May 2008
Volume 49, Issue 13
Free
ARVO Annual Meeting Abstract  |   May 2008
Red Meat and Chicken Consumption and Its Association With Age-Related Macular Degeneration
Author Affiliations & Notes
  • E. W. Chong
    Ophthalmology, Centre for Eye Research Australia, East Melbourne, Australia
  • J. A. Simpson
    3Centre for Molecular, Environmental, Genetic and Analytic Epidemiology, University of Melbourne, Victoria, Australia
  • L. D. Robman
    Ophthalmology, Centre for Eye Research Australia, East Melbourne, Australia
  • A. M. Hodge
    Department of Medicine, University of Melbourne, Victoria, Australia
  • K. Aung
    Ophthalmology, Centre for Eye Research Australia, East Melbourne, Australia
  • T. K. Dolphin
    Ophthalmology, Centre for Eye Research Australia, East Melbourne, Australia
  • D. R. English
    Centre for Molecular, Environmental, Genetic and Analytic Epidemiology, the University of Melbourne, University of Melbourne, Victoria, Australia
  • G. G. Giles
    Cancer Epidemiology Centre, Cancer Council Victoria, Australia
  • R. H. Guymer
    Ophthalmology, Centre for Eye Research Australia, East Melbourne, Australia
  • Footnotes
    Commercial Relationships  E.W. Chong, None; J.A. Simpson, None; L.D. Robman, None; A.M. Hodge, None; K. Aung, None; T.K. Dolphin, None; D.R. English, None; G.G. Giles, None; R.H. Guymer, None.
  • Footnotes
    Support  NHMRC Program Grant 209057, Capacity Building Grant 251533 and Enabling Grant 396414, CERA, ORIA, RVEEH
Investigative Ophthalmology & Visual Science May 2008, Vol.49, 1761. doi:https://doi.org/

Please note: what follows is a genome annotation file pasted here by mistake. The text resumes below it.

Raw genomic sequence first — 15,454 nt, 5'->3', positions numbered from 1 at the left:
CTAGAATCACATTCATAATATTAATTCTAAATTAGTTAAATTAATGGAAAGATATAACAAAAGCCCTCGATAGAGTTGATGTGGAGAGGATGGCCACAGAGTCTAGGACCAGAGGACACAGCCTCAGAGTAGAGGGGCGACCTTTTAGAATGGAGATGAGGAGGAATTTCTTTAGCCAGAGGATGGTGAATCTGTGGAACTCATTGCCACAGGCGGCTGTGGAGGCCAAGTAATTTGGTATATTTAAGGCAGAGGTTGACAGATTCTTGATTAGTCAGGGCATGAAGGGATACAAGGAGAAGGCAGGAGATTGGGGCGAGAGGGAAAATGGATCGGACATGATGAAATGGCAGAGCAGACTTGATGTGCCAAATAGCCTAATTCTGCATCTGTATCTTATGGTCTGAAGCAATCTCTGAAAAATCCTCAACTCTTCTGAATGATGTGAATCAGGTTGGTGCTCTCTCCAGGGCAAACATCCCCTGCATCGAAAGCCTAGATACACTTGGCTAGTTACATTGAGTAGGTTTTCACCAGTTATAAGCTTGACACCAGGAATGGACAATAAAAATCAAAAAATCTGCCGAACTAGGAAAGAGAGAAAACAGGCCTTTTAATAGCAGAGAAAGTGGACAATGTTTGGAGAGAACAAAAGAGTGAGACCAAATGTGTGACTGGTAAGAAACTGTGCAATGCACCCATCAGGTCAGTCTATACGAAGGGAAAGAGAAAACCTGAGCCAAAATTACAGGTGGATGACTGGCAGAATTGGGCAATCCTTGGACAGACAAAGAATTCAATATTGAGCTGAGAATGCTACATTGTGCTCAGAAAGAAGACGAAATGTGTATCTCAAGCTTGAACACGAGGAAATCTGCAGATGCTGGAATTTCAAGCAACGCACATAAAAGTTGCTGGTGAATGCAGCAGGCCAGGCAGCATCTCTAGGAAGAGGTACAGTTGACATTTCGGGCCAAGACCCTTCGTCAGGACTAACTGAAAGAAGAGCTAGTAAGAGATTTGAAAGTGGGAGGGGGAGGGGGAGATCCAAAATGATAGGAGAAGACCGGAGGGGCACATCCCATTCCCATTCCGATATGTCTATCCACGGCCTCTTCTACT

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      E. W. Chong, J. A. Simpson, L. D. Robman, A. M. Hodge, K. Aung, T. K. Dolphin, D. R. English, G. G. Giles, R. H. Guymer; Red Meat and Chicken Consumption and Its Association With Age-Related Macular Degeneration. Invest. Ophthalmol. Vis. Sci. 2008;49(13):1761. doi: https://doi.org/.

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      © ARVO (1962-2015); The Authors (2016-present)

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Abstract

Purpose: : To prospectively evaluate associations between past intakes of red meat and chicken with the prevalence of Age-related Macular Degeneration (AMD).

Methods: : Participant’s meat intake was estimated from a food frequency questionnaire at baseline in 6734 men and women aged 58 to 69 years in 1990-94 from Melbourne, Australia and classified into 4 approximately equal groups. At follow up from 2003-06, digital macula photographs of both eyes were taken and evaluated for early and late AMD signs according to the International grading system and the modified Wisconsin grading system. Logistic regression was used to estimate prevalence odds ratios, with adjustment for age, sex, smoking, energy, vitamin C, vitamin E, β carotene, zinc, lutein/zeaxanthin, body mass index and energy-adjusted protein intake.

Results: : Higher red meat intake was associated with an increased prevalence of early AMD; the odds ratio (OR; 95% confidence interval) comparing red meat intake >= 10 times/week to < 5 times/week was 1.47 (1.21-1.79), p trend = 3.5 times/week versus <1.5 times/week, was associated with a decreased prevalence of late AMD, OR 0.43 (0.20-0.91), p trend 0.007.

Conclusions: : Intakes of red meat and processed meat were positively associated with early AMD while intake of chicken was inversely associated with late AMD. Our results suggest that intake of specific meats may impact differently on the risk of AMD and may be a target for lifestyle modification.

Keywords: age-related macular degeneration • nutritional factors 
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